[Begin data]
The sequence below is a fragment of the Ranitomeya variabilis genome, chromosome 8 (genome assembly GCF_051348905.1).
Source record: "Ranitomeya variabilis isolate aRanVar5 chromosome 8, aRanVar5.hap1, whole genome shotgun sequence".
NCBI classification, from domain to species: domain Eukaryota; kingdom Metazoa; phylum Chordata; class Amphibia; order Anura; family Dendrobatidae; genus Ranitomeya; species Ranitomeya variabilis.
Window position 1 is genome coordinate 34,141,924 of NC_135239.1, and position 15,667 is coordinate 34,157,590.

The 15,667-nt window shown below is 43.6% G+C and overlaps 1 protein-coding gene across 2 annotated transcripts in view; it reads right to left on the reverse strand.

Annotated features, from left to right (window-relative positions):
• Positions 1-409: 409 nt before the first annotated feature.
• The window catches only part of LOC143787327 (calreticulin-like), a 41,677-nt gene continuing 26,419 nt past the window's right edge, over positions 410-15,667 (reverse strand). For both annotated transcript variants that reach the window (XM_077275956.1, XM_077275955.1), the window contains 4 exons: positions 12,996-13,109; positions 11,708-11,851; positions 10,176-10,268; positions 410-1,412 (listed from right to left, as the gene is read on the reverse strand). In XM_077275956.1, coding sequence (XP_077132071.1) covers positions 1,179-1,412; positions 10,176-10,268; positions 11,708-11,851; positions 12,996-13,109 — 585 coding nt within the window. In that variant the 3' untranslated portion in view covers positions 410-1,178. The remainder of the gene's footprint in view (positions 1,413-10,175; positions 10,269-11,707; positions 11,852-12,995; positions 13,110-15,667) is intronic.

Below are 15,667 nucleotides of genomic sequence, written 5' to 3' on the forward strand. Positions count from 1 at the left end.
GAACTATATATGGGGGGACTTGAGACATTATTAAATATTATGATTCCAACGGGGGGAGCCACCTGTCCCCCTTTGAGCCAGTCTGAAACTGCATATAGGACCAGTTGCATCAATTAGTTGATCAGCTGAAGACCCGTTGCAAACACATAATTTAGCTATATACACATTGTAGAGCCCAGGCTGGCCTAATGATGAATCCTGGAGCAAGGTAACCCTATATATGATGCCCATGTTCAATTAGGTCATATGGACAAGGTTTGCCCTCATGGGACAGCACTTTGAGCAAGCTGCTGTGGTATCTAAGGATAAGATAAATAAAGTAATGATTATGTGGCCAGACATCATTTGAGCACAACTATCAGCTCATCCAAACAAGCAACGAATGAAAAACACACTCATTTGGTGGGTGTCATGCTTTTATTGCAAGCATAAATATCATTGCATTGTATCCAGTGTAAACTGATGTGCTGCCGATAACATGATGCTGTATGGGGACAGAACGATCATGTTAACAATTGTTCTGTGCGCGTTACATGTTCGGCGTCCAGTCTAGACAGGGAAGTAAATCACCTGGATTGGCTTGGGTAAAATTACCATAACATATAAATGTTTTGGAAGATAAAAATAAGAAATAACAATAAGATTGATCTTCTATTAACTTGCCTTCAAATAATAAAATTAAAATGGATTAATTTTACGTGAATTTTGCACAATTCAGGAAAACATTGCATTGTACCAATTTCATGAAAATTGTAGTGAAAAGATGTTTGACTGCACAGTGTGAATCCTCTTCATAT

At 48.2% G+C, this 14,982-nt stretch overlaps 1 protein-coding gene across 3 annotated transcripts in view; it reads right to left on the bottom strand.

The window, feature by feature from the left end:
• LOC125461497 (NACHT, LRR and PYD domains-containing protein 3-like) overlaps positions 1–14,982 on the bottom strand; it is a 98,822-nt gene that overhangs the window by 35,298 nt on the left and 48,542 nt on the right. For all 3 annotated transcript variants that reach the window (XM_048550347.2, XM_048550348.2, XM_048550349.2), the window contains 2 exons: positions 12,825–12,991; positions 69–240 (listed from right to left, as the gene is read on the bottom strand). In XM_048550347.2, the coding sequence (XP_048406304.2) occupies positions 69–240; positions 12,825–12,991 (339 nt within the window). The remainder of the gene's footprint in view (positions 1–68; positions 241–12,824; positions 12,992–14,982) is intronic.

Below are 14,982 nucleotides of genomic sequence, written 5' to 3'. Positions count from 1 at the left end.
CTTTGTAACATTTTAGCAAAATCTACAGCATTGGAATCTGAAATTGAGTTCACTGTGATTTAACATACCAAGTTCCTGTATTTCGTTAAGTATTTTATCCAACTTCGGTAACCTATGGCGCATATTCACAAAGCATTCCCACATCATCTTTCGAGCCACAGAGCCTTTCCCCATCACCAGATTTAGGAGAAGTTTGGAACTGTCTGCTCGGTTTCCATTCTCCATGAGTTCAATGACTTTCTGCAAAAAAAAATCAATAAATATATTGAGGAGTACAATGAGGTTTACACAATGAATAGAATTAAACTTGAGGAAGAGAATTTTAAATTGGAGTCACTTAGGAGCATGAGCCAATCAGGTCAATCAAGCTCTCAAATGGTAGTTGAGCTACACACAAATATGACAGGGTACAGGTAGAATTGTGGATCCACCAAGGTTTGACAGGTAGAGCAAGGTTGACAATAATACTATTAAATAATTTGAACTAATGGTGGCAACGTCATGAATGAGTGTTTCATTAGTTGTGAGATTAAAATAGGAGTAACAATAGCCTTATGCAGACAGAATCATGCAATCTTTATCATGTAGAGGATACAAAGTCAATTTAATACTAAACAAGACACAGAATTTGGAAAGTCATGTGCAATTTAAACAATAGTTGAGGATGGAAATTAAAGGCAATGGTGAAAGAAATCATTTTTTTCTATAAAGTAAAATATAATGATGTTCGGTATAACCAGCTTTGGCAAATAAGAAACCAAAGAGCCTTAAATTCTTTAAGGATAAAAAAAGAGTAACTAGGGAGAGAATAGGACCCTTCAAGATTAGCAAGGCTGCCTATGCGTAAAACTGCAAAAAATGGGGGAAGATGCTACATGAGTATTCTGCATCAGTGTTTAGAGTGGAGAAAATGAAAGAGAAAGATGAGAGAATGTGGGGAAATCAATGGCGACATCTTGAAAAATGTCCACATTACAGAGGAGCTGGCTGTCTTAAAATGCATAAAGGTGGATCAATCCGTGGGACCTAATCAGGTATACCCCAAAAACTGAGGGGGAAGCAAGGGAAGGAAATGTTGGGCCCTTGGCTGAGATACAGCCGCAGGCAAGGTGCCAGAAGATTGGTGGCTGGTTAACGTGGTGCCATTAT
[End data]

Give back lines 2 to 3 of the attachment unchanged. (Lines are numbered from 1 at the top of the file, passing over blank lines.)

Source record: "Ranitomeya variabilis isolate aRanVar5 chromosome 8, aRanVar5.hap1, whole genome shotgun sequence".
NCBI classification, from domain to species: domain Eukaryota; kingdom Metazoa; phylum Chordata; class Amphibia; order Anura; family Dendrobatidae; genus Ranitomeya; species Ranitomeya variabilis.